Dear Galaxy-dev guys!

Our research group have the last years been developing the Genomic HyperBrowser 
(, which is a system for statistical analysis of 
genomic data, built on top of Galaxy. The system currently includes 17 
hypothesis tests and 53 descriptional statistics. 

In the process of developing the HyperBrowser, we have experienced several 
shortcomings of the usual tabular formats for genomic datasets: BED, WIG, GFF, 
BedGraph, etc. This has lead us to define (yet another) format for genomic 
data: the GTrack format (short for Genomic Track). The format will hopefully be 
published in an article, currently under review (together with an extension of 
the XML format BioXSD, which supports many of the same properties as the GTrack 
format). In the process of article review, we would be very interested in the 
feedback from you guys, in order for the format to be as good as possible.

The basic issues handled are the following:

1. The first issue is the very existence of so many formats. We have, in the 
article, defined 15 different track formats and believe that these track 
formats are the main reason for the proliferation of tabular formats. The track 
formats are the usual Segments (as in BED) or Valued Segments (as in BedGraph), 
but also include other types as Points or Step Function. In addition, we 
introduce linked track types usable for analysis of three-dimensional data set. 
The GTrack format handles all 15 track types.

2. Simple to create. Allthough the GTrack format specification document is 
quite large, the format is still quite simple to handle. It is based on fixed 
columns (not attributes like GFF), but allows custom columns (unlike BED). If 
you allready have scripts creating output in a common tabular format, they 
should require little change to support GTrack.

3. Customizability. GTrack allows any number of custom columns to be added, in 
any order. Also, GTrack supports a scheme for creating GTrack subtypes. A 
GTrack subtype is a particular configuration of GTrack files explicitly created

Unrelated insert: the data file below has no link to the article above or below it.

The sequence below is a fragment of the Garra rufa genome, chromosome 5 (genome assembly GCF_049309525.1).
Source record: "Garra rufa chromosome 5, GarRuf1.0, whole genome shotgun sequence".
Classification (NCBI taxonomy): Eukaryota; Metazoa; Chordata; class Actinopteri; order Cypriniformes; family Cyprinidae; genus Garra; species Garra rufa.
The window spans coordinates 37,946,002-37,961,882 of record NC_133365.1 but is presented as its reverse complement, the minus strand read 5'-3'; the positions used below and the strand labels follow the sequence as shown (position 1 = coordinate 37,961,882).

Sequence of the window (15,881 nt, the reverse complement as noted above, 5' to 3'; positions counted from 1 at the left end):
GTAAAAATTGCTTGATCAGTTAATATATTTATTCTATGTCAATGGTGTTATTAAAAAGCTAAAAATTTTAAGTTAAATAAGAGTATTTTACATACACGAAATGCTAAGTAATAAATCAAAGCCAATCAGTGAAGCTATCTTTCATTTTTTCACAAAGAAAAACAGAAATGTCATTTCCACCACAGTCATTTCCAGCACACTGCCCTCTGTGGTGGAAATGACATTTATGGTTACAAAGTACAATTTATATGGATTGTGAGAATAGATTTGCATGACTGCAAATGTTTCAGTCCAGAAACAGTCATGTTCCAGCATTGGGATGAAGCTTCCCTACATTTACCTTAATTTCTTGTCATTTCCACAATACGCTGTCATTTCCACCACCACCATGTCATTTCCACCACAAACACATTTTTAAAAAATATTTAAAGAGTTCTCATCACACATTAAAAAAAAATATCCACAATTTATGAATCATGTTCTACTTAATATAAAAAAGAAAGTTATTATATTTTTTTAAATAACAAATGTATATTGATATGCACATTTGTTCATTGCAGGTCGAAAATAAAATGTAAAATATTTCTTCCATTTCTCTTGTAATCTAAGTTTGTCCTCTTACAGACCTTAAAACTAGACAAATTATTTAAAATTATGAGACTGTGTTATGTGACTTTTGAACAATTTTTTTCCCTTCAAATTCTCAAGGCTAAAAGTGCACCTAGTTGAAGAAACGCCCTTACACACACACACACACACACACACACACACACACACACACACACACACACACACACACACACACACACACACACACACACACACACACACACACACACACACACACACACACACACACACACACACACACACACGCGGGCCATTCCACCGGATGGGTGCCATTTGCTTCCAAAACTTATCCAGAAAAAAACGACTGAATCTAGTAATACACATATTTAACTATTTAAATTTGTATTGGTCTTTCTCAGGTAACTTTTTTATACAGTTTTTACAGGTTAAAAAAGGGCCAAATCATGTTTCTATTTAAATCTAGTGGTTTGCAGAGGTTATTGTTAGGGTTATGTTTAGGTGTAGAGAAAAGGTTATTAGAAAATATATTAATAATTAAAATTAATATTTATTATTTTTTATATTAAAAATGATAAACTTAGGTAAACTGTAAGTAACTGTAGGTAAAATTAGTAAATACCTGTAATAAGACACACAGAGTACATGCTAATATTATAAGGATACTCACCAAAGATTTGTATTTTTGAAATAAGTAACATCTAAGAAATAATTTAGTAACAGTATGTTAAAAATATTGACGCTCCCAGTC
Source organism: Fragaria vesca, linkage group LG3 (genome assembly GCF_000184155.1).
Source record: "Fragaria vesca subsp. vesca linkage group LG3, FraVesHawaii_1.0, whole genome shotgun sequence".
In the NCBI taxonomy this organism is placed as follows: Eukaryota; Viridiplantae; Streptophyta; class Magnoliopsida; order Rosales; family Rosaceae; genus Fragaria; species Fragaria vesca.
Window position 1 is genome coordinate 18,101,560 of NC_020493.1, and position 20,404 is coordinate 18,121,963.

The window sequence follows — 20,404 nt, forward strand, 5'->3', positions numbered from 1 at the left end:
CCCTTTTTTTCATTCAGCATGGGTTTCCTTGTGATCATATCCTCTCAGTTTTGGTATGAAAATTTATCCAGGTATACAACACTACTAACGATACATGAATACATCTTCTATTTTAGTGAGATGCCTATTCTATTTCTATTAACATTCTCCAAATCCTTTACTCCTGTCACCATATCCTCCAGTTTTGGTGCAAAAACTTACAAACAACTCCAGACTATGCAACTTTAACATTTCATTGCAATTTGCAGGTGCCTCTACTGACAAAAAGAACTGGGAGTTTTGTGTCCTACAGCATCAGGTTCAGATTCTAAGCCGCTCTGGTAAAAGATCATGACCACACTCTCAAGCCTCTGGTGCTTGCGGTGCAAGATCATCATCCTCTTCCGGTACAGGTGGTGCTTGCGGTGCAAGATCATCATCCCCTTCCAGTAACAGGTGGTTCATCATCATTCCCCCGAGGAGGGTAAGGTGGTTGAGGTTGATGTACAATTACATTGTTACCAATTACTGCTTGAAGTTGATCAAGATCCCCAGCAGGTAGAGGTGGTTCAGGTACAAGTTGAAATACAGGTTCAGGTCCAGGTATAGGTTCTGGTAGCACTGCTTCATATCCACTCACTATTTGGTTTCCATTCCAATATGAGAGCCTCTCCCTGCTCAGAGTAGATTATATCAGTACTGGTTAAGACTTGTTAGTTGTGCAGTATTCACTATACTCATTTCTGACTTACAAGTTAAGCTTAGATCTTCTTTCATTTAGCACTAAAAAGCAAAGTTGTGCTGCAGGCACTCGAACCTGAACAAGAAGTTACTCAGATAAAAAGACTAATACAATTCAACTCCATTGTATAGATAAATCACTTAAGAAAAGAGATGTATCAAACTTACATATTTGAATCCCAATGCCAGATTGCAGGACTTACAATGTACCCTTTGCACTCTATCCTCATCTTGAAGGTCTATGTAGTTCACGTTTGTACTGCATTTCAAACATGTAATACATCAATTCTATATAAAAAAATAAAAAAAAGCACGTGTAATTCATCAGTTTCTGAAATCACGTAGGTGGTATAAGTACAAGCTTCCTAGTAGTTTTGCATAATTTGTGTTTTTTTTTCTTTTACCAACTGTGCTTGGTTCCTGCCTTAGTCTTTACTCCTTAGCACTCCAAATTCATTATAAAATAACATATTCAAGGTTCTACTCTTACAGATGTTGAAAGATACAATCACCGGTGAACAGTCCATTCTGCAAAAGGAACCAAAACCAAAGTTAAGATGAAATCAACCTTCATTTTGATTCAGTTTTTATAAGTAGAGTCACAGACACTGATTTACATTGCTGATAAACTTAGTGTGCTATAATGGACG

for specific uses/tools. All GTrack subtypes can still be handled by generic 
GTrack parsers.

4. Simple to parse. We have tried to make GTrack as simple as possible to 
parse. This includes the use of header lines for defining properties of a file. 
This eases parsing by telling the parses what is coming, plus it allows quick 
and dirty parsers to explicitly assert what they are able to handle (so as to 
abort with a clearly stated reason instead of failing silently). Also, the 
GTrack subtyping scheme allows parsers to limit their support to a subset of 
the GTrack specification, e.g. files with a fixed number and order of columns.

5. Advanced functionality. GTrack supports more advanced functionality such as 
networks of track elements and the option of defining the domain of a track 
(e.g. the genomic regions for which the track is defined).

6. Syntax, not semantics. As with BED or WIG, the GTrack format focuses on the 
structural elements of the data, e.g. how to represent data 
mathematically/informatically. We leave the specifics of interpretation to 
others (who can, for instance, use their definitons to create GTrack subtypes).

We have also been in contact with the Galaxy team and have received positive 
signals regarding future support for GTrack in Galaxy.

Note that tools for converting between GTrack and other formats, in addition to 
a tool to help create GTrack headers, will be available soon.

We hope you find the format interesting and welcome all kinds of 
feedback/suggestions. As the paper is in a review process, we would appreciatee 
feedback within the next two weeks.

Version 1.0b2 of the GTrack specification and an illustration of the 15 track 
types are available here:

For the HyperBrowser team,
Sveinung Gundersen

Sveinung Gundersen
PhD Student, Bioinformatics, Dept. of Tumor Biology, Inst. for Cancer Research, 
The Norwegian Radium Hospital, Montebello, 0310 Oslo, Norway
E-mail:, Phone: +47 93 00 94 54

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